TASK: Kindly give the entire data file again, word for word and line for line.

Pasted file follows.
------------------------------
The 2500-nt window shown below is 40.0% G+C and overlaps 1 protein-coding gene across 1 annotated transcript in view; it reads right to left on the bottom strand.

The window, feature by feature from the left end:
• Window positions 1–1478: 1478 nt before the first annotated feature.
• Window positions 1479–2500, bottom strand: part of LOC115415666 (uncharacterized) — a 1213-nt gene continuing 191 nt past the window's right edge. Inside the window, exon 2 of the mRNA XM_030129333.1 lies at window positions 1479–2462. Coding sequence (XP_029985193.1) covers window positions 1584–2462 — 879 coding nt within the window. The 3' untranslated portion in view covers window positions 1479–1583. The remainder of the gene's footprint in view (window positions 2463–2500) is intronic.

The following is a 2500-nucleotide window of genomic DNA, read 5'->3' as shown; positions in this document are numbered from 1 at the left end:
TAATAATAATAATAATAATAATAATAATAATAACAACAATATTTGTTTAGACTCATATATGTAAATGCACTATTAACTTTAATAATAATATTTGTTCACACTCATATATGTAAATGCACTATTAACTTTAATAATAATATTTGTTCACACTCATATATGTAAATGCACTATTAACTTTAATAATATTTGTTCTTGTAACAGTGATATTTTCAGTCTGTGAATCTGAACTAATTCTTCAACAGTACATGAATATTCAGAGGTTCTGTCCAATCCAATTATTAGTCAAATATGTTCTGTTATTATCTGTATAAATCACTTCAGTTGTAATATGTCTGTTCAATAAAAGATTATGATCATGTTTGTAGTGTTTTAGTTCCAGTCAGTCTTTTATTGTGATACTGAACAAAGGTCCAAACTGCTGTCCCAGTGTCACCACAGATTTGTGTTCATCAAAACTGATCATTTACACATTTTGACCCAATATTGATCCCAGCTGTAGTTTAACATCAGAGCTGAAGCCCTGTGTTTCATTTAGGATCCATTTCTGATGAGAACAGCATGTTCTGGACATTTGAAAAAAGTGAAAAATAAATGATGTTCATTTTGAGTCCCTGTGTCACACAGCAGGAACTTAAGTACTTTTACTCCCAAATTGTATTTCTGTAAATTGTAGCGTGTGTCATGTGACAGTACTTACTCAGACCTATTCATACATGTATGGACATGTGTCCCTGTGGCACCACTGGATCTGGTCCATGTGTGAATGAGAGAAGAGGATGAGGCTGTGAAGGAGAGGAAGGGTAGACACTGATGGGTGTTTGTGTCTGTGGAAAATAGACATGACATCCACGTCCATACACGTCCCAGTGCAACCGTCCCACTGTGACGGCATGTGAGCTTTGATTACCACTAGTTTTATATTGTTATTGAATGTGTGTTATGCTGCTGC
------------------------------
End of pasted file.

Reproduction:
The 2500-nt window shown below is 40.0% G+C and overlaps 1 protein-coding gene across 1 annotated transcript in view; it reads right to left on the bottom strand.

The window, feature by feature from the left end:
• Window positions 1–1478: 1478 nt before the first annotated feature.
• Window positions 1479–2500, bottom strand: part of LOC115415666 (uncharacterized) — a 1213-nt gene continuing 191 nt past the window's right edge. Inside the window, exon 2 of the mRNA XM_030129333.1 lies at window positions 1479–2462. Coding sequence (XP_029985193.1) covers window positions 1584–2462 — 879 coding nt within the window. The 3' untranslated portion in view covers window positions 1479–1583. The remainder of the gene's footprint in view (window positions 2463–2500) is intronic.

The following is a 2500-nucleotide window of genomic DNA, read 5'->3' as shown; positions in this document are numbered from 1 at the left end:
TAATAATAATAATAATAATAATAATAATAATAACAACAATATTTGTTTAGACTCATATATGTAAATGCACTATTAACTTTAATAATAATATTTGTTCACACTCATATATGTAAATGCACTATTAACTTTAATAATAATATTTGTTCACACTCATATATGTAAATGCACTATTAACTTTAATAATATTTGTTCTTGTAACAGTGATATTTTCAGTCTGTGAATCTGAACTAATTCTTCAACAGTACATGAATATTCAGAGGTTCTGTCCAATCCAATTATTAGTCAAATATGTTCTGTTATTATCTGTATAAATCACTTCAGTTGTAATATGTCTGTTCAATAAAAGATTATGATCATGTTTGTAGTGTTTTAGTTCCAGTCAGTCTTTTATTGTGATACTGAACAAAGGTCCAAACTGCTGTCCCAGTGTCACCACAGATTTGTGTTCATCAAAACTGATCATTTACACATTTTGACCCAATATTGATCCCAGCTGTAGTTTAACATCAGAGCTGAAGCCCTGTGTTTCATTTAGGATCCATTTCTGATGAGAACAGCATGTTCTGGACATTTGAAAAAAGTGAAAAATAAATGATGTTCATTTTGAGTCCCTGTGTCACACAGCAGGAACTTAAGTACTTTTACTCCCAAATTGTATTTCTGTAAATTGTAGCGTGTGTCATGTGACAGTACTTACTCAGACCTATTCATACATGTATGGACATGTGTCCCTGTGGCACCACTGGATCTGGTCCATGTGTGAATGAGAGAAGAGGATGAGGCTGTGAAGGAGAGGAAGGGTAGACACTGATGGGTGTTTGTGTCTGTGGAAAATAGACATGACATCCACGTCCATACACGTCCCAGTGCAACCGTCCCACTGTGACGGCATGTGAGCTTTGATTACCACTAGTTTTATATTGTTATTGAATGTGTGTTATGCTGCTGC